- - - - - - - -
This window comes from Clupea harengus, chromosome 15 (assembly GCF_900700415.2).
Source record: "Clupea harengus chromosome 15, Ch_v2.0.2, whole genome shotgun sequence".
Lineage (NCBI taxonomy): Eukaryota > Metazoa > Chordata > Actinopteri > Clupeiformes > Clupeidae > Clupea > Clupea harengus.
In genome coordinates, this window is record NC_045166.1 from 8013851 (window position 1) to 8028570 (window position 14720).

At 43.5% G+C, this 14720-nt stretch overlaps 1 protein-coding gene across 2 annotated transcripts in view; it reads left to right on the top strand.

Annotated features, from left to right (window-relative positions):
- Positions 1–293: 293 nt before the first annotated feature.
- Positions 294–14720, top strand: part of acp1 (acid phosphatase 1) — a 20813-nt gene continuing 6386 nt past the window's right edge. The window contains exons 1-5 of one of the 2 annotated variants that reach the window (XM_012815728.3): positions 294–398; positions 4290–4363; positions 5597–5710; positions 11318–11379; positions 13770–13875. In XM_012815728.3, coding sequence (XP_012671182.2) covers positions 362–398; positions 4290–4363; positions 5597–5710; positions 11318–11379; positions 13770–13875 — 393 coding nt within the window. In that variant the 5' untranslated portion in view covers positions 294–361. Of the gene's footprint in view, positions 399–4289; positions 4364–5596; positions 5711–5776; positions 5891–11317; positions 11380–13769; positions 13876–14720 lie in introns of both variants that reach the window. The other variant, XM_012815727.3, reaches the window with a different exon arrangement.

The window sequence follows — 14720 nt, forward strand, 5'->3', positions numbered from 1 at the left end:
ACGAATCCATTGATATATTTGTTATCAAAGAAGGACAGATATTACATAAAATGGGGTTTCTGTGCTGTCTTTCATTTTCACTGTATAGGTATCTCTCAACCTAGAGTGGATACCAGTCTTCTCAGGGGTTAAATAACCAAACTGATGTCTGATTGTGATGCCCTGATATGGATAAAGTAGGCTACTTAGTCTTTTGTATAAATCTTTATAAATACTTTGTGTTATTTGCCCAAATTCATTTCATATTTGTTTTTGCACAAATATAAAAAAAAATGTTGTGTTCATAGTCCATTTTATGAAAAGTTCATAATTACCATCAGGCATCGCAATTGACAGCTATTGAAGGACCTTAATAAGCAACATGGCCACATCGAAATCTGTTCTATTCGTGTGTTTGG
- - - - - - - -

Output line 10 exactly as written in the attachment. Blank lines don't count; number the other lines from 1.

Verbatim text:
ACGAATCCATTGATATATTTGTTATCAAAGAAGGACAGATATTACATAAAATGGGGTTTCTGTGCTGTCTTTCATTTTCACTGTATAGGTATCTCTCAACCTAGAGTGGATACCAGTCTTCTCAGGGGTTAAATAACCAAACTGATGTCTGATTGTGATGCCCTGATATGGATAAAGTAGGCTACTTAGTCTTTTGTATAAATCTTTATAAATACTTTGTGTTATTTGCCCAAATTCATTTCATATTTGTTTTTGCACAAATATAAAAAAAAATGTTGTGTTCATAGTCCATTTTATGAAAAGTTCATAATTACCATCAGGCATCGCAATTGACAGCTATTGAAGGACCTTAATAAGCAACATGGCCACATCGAAATCTGTTCTATTCGTGTGTTTGG